Now let's turn to our revolving subsidiary debt. At year end, the fair value of our debt was $224.8 million. The outstanding principal balance was approximately $229.5 million. The discount rate applied to the debt during the fourth quarter was 20.55% on the White Eagle facility and 11.65% on the Red Falcon facility. As many of you know, the White Eagle facility, which was established in 2013, pays all quarterly premiums due and is secured by 437 policies. The Red Falcon facility was established in July 2015, pays all quarterly premiums due on, and is secured by 156 policies.
For the next couple of years, the Red Falcon facility is our leverage growth vehicle. This is a terrific and as yet untapped asset of the Company. It provides for smart, modest leverage of 1 to 2 times, thereby providing significantly more asset purchasing power than the Company can generate via net cash flows alone. Simply put, we expect the Red Falcon facility advance rate on new acquisitions to allow the Company to purchase roughly twice as much face amount with the same amount of balance sheet cash deployed, and it should boost our average unlevered [ph] internal rates of return by 1,000 basis points or more. So, now, for the first time, we have access to a vehicle that can deliver enhanced returns through smart leverage.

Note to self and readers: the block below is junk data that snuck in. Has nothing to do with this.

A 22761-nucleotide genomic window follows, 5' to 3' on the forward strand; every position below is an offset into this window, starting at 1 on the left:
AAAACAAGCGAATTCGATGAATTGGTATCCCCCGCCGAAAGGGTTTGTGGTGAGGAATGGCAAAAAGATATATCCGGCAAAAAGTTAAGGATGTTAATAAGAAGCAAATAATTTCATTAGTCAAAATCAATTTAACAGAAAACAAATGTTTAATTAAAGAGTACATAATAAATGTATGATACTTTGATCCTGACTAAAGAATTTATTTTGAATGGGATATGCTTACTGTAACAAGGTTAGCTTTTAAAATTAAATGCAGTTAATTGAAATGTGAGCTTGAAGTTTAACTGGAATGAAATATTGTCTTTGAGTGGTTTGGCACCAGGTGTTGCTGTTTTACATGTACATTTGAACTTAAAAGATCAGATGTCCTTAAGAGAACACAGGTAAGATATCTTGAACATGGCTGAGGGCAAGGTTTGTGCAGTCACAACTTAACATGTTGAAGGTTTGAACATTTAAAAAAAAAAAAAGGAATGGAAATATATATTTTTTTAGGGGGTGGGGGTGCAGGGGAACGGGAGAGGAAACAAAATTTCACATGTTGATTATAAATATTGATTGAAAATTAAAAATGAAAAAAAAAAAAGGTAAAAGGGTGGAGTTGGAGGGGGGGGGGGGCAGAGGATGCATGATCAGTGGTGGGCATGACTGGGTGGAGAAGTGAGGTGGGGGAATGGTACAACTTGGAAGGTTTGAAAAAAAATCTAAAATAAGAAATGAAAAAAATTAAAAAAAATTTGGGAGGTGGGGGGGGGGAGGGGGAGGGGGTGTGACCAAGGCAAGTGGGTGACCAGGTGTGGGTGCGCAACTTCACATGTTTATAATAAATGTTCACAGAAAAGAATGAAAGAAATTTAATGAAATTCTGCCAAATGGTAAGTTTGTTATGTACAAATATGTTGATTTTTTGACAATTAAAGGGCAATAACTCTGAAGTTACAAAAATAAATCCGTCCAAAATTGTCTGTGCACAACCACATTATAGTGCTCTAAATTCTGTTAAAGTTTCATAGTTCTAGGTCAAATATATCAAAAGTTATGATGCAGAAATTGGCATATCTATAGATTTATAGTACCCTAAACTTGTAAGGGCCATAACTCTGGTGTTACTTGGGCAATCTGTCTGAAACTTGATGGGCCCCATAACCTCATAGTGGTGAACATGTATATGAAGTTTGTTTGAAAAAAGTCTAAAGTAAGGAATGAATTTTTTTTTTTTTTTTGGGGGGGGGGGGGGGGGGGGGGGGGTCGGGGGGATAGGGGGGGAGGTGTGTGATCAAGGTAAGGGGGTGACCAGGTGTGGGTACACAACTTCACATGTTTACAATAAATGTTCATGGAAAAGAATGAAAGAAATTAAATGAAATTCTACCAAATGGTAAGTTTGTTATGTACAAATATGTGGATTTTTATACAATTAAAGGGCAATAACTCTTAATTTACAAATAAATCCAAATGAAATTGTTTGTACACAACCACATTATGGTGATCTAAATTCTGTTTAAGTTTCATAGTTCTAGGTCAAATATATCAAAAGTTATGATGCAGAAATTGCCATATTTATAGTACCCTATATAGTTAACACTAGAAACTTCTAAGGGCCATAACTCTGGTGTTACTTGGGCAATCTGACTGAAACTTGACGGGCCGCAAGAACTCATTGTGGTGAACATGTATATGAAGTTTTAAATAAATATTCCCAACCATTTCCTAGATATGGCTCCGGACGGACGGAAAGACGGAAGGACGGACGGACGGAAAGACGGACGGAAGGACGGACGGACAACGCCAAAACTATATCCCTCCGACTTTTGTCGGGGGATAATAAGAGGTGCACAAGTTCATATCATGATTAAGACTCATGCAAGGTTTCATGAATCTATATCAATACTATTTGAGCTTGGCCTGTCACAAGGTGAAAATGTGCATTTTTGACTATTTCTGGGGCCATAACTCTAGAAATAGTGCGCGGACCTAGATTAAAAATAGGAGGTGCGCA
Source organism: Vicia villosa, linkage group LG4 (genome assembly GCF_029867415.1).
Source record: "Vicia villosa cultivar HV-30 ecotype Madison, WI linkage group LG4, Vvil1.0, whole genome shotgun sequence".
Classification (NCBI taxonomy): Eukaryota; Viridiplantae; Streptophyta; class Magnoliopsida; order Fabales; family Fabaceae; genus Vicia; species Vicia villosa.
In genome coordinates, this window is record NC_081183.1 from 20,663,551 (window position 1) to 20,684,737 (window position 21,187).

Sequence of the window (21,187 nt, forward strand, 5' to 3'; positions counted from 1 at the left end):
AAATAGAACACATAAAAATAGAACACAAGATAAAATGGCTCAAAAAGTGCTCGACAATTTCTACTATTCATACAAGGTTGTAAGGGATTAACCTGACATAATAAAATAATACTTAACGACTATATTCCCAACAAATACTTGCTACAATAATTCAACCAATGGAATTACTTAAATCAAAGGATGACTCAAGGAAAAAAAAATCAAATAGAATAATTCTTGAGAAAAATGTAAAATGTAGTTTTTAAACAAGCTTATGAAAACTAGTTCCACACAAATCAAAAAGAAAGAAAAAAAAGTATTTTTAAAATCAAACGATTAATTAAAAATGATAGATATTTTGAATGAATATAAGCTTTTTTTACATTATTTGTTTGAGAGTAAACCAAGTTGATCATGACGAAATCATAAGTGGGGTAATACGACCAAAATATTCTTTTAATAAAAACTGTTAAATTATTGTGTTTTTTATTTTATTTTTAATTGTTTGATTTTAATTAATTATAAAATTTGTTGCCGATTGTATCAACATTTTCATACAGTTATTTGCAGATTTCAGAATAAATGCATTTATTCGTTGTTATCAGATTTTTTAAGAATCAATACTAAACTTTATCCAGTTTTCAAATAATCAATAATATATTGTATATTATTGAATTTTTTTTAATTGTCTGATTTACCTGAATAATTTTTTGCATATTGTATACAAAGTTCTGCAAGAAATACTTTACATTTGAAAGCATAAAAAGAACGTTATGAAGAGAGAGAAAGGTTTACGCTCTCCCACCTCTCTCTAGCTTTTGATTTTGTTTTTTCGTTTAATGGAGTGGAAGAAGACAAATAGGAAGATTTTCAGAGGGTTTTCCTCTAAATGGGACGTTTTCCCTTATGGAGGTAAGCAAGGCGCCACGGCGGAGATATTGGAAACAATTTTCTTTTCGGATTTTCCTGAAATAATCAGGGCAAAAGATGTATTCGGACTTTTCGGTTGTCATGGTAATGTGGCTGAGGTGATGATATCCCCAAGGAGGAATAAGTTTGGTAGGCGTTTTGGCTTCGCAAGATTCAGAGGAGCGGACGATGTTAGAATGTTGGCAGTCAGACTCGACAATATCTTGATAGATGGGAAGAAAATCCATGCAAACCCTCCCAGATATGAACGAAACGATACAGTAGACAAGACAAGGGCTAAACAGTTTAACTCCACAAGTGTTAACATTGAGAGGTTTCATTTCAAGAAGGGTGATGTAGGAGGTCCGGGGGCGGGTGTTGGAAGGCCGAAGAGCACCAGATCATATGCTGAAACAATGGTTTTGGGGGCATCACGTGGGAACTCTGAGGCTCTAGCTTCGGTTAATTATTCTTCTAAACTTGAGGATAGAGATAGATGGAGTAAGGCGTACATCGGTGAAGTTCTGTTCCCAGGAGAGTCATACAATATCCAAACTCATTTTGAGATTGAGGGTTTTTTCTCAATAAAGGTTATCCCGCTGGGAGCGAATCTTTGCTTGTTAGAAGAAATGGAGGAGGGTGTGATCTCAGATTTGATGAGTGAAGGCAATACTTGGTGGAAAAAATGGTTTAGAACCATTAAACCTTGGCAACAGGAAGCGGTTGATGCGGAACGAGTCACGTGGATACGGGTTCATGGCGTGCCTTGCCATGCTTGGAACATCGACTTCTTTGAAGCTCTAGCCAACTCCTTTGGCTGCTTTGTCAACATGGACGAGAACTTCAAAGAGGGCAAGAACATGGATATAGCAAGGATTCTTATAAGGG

As Tony mentioned, we have just closed on $21.2 million of new debt in a private placement. This debt offering is fully expected to complete the stated raise of $30 million, the debt carries a coupon of 15%, and a term of 30 months. Now, anyone who follows the corporate debt markets can tell you that the past few months have been an especially difficult period for debt issuance, particularly for small-cap companies. Indeed, we had gone to market with an investment bank-led offering, but pulled it because we felt that the indicative pricing terms were not reflective of a company with our upside. In the end, we have been successful with a transaction that appropriately mitigates the risk of a possible short-term liquidity gap without saddling the Company with expensive long-term debt.